You need to be inoculated from some strange but popular notions about the economy. After the inoculation—it won't hurt much—you can turn off CNBC and skip over most of the economic chatter. It'll give you time to read Moby Dick. You really should. It's amazing and is markedly less fictional than the notions here.
Let's begin with this one: The stock market is predictable. CNBC specializes in it, with its talking, or sometimes shouting, heads. People want certitude, and stock tips provide the illusion. The industry of stock tipping came out of some century-old court decisions that trustees be prudent. The idea was to prevent the trustees from making off with the assets of widows and orphans yet allow for regrettable but unforeseeable losses. Preventing an agent from cheating the principal is the most ancient reason for accounting. But how to be prudent? Well, take sober advice on what stocks will perform. From CNBC.
A closely related notion is that interest rates are predictable. At a private meeting of the governing board of the American Economic Association in 1996, the secretary-treasurer read out, as was his duty, a letter sent in by a naive member. The letter proposed that economists, like every profession around them (statisticians, engineers, accountants, sociologists, political scientists, historians), adopt a code of ethics. After he read the suggestion, an embarrassed silence descended. Economists think of themselves as positivist scientists, without a need for ethical codes. Then one of the smart-alecks in the room dropped into the silence a suggestion: "The first rule should be 'Never predict interest rates.'" Everyone laughed.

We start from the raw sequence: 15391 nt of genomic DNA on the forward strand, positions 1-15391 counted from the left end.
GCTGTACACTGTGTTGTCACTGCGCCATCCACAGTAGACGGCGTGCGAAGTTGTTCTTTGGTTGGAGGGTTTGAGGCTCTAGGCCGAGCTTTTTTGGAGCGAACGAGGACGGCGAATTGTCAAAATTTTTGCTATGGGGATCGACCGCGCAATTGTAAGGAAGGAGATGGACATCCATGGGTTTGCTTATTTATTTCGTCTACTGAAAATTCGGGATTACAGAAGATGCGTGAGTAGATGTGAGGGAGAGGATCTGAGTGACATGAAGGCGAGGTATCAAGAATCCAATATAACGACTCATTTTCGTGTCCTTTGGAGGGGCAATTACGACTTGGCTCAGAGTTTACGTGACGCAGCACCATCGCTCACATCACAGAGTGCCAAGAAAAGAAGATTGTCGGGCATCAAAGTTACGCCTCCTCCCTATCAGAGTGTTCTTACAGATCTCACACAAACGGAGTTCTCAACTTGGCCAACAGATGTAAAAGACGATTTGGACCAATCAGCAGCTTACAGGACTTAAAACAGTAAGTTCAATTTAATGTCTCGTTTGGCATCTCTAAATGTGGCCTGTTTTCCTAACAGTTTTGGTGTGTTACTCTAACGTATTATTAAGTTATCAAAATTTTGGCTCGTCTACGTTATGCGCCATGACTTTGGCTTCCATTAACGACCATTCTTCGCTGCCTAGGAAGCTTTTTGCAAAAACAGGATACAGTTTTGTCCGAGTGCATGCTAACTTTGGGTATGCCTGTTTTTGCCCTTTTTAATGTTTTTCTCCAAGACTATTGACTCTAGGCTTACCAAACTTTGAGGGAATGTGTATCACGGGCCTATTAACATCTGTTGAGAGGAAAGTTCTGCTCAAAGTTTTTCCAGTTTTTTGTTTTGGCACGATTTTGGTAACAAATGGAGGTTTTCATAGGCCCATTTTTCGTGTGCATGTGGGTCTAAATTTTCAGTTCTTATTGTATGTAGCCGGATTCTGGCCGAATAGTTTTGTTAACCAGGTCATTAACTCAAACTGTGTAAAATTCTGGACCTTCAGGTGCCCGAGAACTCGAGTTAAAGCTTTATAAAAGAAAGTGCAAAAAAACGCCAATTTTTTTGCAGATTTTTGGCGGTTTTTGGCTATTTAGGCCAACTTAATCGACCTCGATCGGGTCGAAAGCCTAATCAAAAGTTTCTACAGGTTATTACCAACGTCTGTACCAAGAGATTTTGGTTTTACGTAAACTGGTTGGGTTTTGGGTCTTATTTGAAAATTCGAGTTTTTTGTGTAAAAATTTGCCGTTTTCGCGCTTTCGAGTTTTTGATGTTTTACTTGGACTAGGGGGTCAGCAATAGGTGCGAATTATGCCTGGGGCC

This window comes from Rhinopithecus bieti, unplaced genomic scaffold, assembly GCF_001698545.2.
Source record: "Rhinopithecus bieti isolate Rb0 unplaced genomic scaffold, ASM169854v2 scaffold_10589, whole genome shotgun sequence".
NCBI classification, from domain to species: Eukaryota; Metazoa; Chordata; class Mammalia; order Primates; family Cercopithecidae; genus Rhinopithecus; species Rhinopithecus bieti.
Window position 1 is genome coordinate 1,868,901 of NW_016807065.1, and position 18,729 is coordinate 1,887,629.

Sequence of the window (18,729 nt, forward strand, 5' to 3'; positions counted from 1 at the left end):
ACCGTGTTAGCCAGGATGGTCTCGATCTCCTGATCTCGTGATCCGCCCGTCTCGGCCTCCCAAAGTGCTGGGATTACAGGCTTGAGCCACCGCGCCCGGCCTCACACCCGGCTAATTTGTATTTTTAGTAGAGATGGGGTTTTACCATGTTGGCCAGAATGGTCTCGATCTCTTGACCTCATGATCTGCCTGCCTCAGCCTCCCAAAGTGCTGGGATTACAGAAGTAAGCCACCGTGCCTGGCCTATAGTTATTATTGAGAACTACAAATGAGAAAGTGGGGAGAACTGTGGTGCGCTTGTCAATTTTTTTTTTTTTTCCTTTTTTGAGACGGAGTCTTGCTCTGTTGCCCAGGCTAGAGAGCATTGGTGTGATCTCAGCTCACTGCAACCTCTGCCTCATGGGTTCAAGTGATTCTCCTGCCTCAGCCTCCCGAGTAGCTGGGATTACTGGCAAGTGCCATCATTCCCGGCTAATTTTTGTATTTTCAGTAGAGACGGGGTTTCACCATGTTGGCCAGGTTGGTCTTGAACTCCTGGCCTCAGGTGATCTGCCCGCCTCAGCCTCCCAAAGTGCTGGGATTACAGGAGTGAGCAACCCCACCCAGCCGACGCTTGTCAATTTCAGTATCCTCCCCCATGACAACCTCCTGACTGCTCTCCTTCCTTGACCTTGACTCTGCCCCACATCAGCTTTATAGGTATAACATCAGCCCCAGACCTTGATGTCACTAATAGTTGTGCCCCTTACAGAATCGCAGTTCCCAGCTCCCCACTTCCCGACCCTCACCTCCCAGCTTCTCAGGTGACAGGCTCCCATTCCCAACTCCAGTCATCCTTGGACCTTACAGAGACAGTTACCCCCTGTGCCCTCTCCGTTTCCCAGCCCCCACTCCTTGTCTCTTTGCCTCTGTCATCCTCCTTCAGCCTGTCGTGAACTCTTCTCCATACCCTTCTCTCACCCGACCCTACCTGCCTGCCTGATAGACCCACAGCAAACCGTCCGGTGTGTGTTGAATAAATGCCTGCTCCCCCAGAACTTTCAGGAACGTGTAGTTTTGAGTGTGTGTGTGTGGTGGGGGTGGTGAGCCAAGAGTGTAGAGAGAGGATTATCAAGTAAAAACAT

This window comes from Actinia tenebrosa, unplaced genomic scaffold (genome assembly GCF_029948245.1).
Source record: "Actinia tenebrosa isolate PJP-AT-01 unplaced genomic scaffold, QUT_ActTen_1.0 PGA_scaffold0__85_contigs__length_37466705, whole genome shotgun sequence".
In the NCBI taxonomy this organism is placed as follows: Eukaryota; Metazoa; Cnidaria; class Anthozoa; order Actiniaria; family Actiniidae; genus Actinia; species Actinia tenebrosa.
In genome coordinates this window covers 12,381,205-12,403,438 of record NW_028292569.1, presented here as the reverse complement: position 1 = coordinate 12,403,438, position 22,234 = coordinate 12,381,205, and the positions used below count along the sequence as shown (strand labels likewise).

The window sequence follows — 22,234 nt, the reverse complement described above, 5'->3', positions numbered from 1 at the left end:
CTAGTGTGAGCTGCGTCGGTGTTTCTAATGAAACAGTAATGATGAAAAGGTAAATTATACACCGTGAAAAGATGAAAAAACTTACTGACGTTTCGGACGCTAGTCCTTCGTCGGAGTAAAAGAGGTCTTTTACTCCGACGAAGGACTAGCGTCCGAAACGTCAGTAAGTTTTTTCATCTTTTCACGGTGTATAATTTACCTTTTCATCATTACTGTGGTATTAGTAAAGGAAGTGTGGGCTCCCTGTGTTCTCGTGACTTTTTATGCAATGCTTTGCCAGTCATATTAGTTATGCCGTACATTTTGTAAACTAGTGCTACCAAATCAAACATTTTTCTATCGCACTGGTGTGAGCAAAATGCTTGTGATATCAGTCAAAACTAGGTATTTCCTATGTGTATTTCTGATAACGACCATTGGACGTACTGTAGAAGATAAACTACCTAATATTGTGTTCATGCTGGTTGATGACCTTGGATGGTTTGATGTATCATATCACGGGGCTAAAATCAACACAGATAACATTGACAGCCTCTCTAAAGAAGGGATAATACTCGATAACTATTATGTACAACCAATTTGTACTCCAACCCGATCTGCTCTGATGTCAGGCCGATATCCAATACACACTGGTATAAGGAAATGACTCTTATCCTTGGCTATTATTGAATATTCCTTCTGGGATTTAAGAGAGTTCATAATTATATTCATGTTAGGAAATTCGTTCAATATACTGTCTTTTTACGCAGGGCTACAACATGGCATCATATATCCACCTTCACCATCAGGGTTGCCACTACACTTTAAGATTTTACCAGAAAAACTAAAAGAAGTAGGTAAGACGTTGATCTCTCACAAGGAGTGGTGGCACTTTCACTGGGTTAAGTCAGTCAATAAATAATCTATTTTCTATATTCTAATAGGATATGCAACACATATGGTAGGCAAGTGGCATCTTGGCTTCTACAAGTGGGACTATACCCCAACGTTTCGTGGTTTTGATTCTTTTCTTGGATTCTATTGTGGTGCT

Why do the sophisticated economists laugh at stock tips and interest-rate predictions? The answer is another question: "If you're so smart, why aren't you rich?" One might call it the American Question. If Ms. Jones, an investment counselor, knew the future of financial prices, she could get a second mortgage on her house and make a fortune. An unlimited fortune, in fact, because she could reinvest the profits. So why is she wearing a suit from JCPenney? And why is she selling tips to you for a modest commission?